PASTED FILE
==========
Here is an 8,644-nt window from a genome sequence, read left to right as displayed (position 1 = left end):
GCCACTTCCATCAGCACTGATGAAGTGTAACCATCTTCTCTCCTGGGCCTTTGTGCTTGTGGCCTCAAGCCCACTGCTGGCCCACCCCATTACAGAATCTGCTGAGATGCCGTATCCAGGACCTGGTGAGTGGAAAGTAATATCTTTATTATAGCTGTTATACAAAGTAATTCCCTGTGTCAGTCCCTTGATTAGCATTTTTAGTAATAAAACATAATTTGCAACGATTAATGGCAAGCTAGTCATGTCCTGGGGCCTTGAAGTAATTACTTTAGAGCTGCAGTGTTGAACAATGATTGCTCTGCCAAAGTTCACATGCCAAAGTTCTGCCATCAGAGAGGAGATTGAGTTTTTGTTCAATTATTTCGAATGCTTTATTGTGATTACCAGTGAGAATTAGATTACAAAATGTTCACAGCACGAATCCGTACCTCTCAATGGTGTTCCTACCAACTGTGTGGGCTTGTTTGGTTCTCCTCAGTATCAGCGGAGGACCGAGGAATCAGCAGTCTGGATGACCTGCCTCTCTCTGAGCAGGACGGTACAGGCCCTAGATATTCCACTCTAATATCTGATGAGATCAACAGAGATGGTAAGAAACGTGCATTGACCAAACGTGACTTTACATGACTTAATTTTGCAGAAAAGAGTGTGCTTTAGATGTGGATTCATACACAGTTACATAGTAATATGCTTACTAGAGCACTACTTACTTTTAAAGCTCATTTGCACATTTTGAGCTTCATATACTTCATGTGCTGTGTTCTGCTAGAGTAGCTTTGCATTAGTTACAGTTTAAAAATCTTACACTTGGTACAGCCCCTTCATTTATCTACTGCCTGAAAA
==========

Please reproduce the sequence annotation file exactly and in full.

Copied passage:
Here is an 8,644-nt window from a genome sequence, read left to right as displayed (position 1 = left end):
GCCACTTCCATCAGCACTGATGAAGTGTAACCATCTTCTCTCCTGGGCCTTTGTGCTTGTGGCCTCAAGCCCACTGCTGGCCCACCCCATTACAGAATCTGCTGAGATGCCGTATCCAGGACCTGGTGAGTGGAAAGTAATATCTTTATTATAGCTGTTATACAAAGTAATTCCCTGTGTCAGTCCCTTGATTAGCATTTTTAGTAATAAAACATAATTTGCAACGATTAATGGCAAGCTAGTCATGTCCTGGGGCCTTGAAGTAATTACTTTAGAGCTGCAGTGTTGAACAATGATTGCTCTGCCAAAGTTCACATGCCAAAGTTCTGCCATCAGAGAGGAGATTGAGTTTTTGTTCAATTATTTCGAATGCTTTATTGTGATTACCAGTGAGAATTAGATTACAAAATGTTCACAGCACGAATCCGTACCTCTCAATGGTGTTCCTACCAACTGTGTGGGCTTGTTTGGTTCTCCTCAGTATCAGCGGAGGACCGAGGAATCAGCAGTCTGGATGACCTGCCTCTCTCTGAGCAGGACGGTACAGGCCCTAGATATTCCACTCTAATATCTGATGAGATCAACAGAGATGGTAAGAAACGTGCATTGACCAAACGTGACTTTACATGACTTAATTTTGCAGAAAAGAGTGTGCTTTAGATGTGGATTCATACACAGTTACATAGTAATATGCTTACTAGAGCACTACTTACTTTTAAAGCTCATTTGCACATTTTGAGCTTCATATACTTCATGTGCTGTGTTCTGCTAGAGTAGCTTTGCATTAGTTACAGTTTAAAAATCTTACACTTGGTACAGCCCCTTCATTTATCTACTGCCTGAAAA